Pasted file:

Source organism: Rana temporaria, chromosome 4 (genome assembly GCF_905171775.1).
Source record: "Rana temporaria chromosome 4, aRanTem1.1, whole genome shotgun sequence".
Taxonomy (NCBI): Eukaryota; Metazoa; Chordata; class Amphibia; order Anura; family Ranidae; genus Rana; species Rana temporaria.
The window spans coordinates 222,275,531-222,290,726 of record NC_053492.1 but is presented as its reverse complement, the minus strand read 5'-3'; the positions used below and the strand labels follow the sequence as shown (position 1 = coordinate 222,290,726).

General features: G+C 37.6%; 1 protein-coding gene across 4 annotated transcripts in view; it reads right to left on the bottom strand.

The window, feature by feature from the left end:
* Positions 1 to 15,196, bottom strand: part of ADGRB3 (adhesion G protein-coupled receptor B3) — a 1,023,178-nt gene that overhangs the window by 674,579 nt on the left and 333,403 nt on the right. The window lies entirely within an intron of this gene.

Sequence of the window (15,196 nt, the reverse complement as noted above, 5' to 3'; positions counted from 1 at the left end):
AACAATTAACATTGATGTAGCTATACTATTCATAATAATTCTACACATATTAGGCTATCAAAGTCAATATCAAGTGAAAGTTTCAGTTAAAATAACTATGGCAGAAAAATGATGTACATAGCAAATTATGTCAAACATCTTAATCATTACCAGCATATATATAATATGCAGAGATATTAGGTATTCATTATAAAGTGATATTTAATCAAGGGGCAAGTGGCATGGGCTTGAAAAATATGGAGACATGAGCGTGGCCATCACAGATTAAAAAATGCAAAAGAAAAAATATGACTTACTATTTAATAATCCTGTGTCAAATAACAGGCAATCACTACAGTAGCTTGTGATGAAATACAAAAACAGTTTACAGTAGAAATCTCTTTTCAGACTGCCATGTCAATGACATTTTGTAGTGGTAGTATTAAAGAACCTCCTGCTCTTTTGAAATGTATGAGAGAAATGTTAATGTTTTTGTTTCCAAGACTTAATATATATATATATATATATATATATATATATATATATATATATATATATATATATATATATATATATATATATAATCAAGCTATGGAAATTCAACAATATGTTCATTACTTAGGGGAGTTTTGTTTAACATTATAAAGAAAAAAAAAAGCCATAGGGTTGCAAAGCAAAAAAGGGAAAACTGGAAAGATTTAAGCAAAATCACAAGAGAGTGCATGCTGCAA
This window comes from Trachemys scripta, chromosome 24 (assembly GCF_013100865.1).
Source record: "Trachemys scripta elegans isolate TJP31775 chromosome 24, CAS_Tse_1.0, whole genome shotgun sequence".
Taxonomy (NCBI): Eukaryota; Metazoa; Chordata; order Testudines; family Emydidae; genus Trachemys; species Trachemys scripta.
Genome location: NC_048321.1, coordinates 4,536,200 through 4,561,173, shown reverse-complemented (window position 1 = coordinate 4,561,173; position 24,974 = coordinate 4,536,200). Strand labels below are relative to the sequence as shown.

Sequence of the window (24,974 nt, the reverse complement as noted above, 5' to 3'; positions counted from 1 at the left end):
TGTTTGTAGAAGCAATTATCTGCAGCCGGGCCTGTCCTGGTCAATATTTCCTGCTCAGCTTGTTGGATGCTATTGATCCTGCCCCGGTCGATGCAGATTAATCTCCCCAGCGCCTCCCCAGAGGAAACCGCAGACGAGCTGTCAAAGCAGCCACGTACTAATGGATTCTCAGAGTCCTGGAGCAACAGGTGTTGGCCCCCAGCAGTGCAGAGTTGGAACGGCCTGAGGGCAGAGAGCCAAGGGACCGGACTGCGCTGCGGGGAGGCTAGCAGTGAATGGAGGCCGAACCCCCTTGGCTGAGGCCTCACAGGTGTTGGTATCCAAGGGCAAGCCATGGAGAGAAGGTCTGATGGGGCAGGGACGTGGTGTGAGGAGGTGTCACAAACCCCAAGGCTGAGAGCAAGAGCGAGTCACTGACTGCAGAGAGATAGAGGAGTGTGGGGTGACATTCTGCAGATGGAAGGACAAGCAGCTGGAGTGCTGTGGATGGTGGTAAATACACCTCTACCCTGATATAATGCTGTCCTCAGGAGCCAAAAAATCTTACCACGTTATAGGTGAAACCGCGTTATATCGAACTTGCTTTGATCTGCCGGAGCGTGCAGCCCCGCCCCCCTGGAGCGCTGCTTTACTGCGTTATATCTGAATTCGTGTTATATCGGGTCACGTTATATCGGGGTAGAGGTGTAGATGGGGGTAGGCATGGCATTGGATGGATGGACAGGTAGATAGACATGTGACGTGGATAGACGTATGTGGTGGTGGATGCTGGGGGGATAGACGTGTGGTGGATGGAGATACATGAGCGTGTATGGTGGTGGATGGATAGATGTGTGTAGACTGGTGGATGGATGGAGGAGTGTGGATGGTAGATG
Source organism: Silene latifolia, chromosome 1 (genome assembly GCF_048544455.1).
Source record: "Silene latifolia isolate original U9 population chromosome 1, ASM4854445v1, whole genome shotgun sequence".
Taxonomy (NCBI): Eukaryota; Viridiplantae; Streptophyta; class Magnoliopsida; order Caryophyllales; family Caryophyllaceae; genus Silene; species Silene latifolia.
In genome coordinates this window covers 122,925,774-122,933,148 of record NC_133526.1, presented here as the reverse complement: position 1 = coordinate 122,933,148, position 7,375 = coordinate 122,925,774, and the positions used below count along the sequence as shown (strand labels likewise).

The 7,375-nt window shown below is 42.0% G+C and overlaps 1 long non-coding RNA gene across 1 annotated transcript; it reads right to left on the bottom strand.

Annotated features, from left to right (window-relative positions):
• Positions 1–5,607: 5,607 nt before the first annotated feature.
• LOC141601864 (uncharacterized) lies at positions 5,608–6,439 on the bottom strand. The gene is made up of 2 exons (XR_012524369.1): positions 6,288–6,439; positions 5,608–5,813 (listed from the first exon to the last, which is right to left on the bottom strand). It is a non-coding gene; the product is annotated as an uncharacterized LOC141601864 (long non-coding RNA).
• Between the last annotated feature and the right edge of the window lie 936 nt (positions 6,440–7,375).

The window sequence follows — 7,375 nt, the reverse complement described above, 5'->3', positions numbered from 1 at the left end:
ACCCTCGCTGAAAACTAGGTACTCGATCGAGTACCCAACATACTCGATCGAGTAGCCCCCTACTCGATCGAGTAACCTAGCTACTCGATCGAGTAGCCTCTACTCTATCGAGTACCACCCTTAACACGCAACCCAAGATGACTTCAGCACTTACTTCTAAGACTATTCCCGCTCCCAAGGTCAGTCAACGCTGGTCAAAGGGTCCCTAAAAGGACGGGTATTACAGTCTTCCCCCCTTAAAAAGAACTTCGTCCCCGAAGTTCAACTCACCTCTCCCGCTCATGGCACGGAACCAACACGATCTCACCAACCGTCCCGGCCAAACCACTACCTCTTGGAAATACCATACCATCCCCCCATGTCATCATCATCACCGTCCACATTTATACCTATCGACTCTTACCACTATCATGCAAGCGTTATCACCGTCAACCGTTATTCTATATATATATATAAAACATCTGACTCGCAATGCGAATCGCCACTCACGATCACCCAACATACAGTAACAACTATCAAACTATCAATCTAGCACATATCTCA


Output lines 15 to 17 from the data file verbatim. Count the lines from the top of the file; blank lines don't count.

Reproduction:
TGTTTGTAGAAGCAATTATCTGCAGCCGGGCCTGTCCTGGTCAATATTTCCTGCTCAGCTTGTTGGATGCTATTGATCCTGCCCCGGTCGATGCAGATTAATCTCCCCAGCGCCTCCCCAGAGGAAACCGCAGACGAGCTGTCAAAGCAGCCACGTACTAATGGATTCTCAGAGTCCTGGAGCAACAGGTGTTGGCCCCCAGCAGTGCAGAGTTGGAACGGCCTGAGGGCAGAGAGCCAAGGGACCGGACTGCGCTGCGGGGAGGCTAGCAGTGAATGGAGGCCGAACCCCCTTGGCTGAGGCCTCACAGGTGTTGGTATCCAAGGGCAAGCCATGGAGAGAAGGTCTGATGGGGCAGGGACGTGGTGTGAGGAGGTGTCACAAACCCCAAGGCTGAGAGCAAGAGCGAGTCACTGACTGCAGAGAGATAGAGGAGTGTGGGGTGACATTCTGCAGATGGAAGGACAAGCAGCTGGAGTGCTGTGGATGGTGGTAAATACACCTCTACCCTGATATAATGCTGTCCTCAGGAGCCAAAAAATCTTACCACGTTATAGGTGAAACCGCGTTATATCGAACTTGCTTTGATCTGCCGGAGCGTGCAGCCCCGCCCCCCTGGAGCGCTGCTTTACTGCGTTATATCTGAATTCGTGTTATATCGGGTCACGTTATATCGGGGTAGAGGTGTAGATGGGGGTAGGCATGGCATTGGATGGATGGACAGGTAGATAGACATGTGACGTGGATAGACGTATGTGGTGGTGGATGCTGGGGGGATAGACGTGTGGTGGATGGAGATACATGAGCGTGTATGGTGGTGGATGGATAGATGTGTGTAGACTGGTGGATGGATGGAGGAGTGTGGATGGTAGATG
Source organism: Silene latifolia, chromosome 1 (genome assembly GCF_048544455.1).
Source record: "Silene latifolia isolate original U9 population chromosome 1, ASM4854445v1, whole genome shotgun sequence".